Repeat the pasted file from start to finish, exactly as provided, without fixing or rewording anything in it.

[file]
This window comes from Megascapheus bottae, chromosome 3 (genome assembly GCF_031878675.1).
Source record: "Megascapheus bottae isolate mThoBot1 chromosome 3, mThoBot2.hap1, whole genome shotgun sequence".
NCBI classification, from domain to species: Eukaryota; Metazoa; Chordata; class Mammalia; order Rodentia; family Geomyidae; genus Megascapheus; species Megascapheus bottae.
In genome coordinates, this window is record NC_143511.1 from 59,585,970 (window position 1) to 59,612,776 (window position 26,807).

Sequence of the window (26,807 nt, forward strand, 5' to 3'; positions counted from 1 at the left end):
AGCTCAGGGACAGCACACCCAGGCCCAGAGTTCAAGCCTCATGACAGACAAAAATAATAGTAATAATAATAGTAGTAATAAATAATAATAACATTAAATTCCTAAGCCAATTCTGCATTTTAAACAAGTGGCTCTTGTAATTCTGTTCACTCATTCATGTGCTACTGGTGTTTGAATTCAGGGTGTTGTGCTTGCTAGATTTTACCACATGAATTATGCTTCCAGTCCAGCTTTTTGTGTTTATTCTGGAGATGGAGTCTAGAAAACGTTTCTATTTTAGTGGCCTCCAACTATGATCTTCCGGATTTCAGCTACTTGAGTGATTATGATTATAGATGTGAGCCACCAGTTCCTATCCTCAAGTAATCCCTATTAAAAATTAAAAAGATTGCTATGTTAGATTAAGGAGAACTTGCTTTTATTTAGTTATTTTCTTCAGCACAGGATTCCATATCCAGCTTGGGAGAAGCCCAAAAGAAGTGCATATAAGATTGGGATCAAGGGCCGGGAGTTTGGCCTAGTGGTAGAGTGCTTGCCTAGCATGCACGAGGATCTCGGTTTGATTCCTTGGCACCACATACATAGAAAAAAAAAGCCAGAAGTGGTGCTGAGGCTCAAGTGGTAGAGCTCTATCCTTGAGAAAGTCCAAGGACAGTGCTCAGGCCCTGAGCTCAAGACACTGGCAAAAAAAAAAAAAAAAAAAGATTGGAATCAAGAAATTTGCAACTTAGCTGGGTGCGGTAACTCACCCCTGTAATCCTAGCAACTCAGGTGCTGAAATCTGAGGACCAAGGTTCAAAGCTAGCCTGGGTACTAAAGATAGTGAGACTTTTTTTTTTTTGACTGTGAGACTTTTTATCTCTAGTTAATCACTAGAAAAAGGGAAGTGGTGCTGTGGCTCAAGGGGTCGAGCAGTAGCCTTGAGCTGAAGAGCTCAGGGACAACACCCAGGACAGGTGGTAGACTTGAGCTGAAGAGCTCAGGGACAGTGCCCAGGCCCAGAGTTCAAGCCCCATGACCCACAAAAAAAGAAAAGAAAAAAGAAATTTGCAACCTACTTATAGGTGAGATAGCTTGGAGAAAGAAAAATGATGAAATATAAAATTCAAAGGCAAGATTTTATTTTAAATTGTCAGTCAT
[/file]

This window comes from Megascapheus bottae, chromosome 3 (genome assembly GCF_031878675.1).
Source record: "Megascapheus bottae isolate mThoBot1 chromosome 3, mThoBot2.hap1, whole genome shotgun sequence".
NCBI classification, from domain to species: Eukaryota; Metazoa; Chordata; class Mammalia; order Rodentia; family Geomyidae; genus Megascapheus; species Megascapheus bottae.
In genome coordinates, this window is record NC_143511.1 from 59,585,970 (window position 1) to 59,612,776 (window position 26,807).

Sequence of the window (26,807 nt, forward strand, 5' to 3'; positions counted from 1 at the left end):
AGCTCAGGGACAGCACACCCAGGCCCAGAGTTCAAGCCTCATGACAGACAAAAATAATAGTAATAATAATAGTAGTAATAAATAATAATAACATTAAATTCCTAAGCCAATTCTGCATTTTAAACAAGTGGCTCTTGTAATTCTGTTCACTCATTCATGTGCTACTGGTGTTTGAATTCAGGGTGTTGTGCTTGCTAGATTTTACCACATGAATTATGCTTCCAGTCCAGCTTTTTGTGTTTATTCTGGAGATGGAGTCTAGAAAACGTTTCTATTTTAGTGGCCTCCAACTATGATCTTCCGGATTTCAGCTACTTGAGTGATTATGATTATAGATGTGAGCCACCAGTTCCTATCCTCAAGTAATCCCTATTAAAAATTAAAAAGATTGCTATGTTAGATTAAGGAGAACTTGCTTTTATTTAGTTATTTTCTTCAGCACAGGATTCCATATCCAGCTTGGGAGAAGCCCAAAAGAAGTGCATATAAGATTGGGATCAAGGGCCGGGAGTTTGGCCTAGTGGTAGAGTGCTTGCCTAGCATGCACGAGGATCTCGGTTTGATTCCTTGGCACCACATACATAGAAAAAAAAAGCCAGAAGTGGTGCTGAGGCTCAAGTGGTAGAGCTCTATCCTTGAGAAAGTCCAAGGACAGTGCTCAGGCCCTGAGCTCAAGACACTGGCAAAAAAAAAAAAAAAAAAAGATTGGAATCAAGAAATTTGCAACTTAGCTGGGTGCGGTAACTCACCCCTGTAATCCTAGCAACTCAGGTGCTGAAATCTGAGGACCAAGGTTCAAAGCTAGCCTGGGTACTAAAGATAGTGAGACTTTTTTTTTTTTGACTGTGAGACTTTTTATCTCTAGTTAATCACTAGAAAAAGGGAAGTGGTGCTGTGGCTCAAGGGGTCGAGCAGTAGCCTTGAGCTGAAGAGCTCAGGGACAACACCCAGGACAGGTGGTAGACTTGAGCTGAAGAGCTCAGGGACAGTGCCCAGGCCCAGAGTTCAAGCCCCATGACCCACAAAAAAAGAAAAGAAAAAAGAAATTTGCAACCTACTTATAGGTGAGATAGCTTGGAGAAAGAAAAATGATGAAATATAAAATTCAAAGGCAAGATTTTATTTTAAATTGTCAGTCAT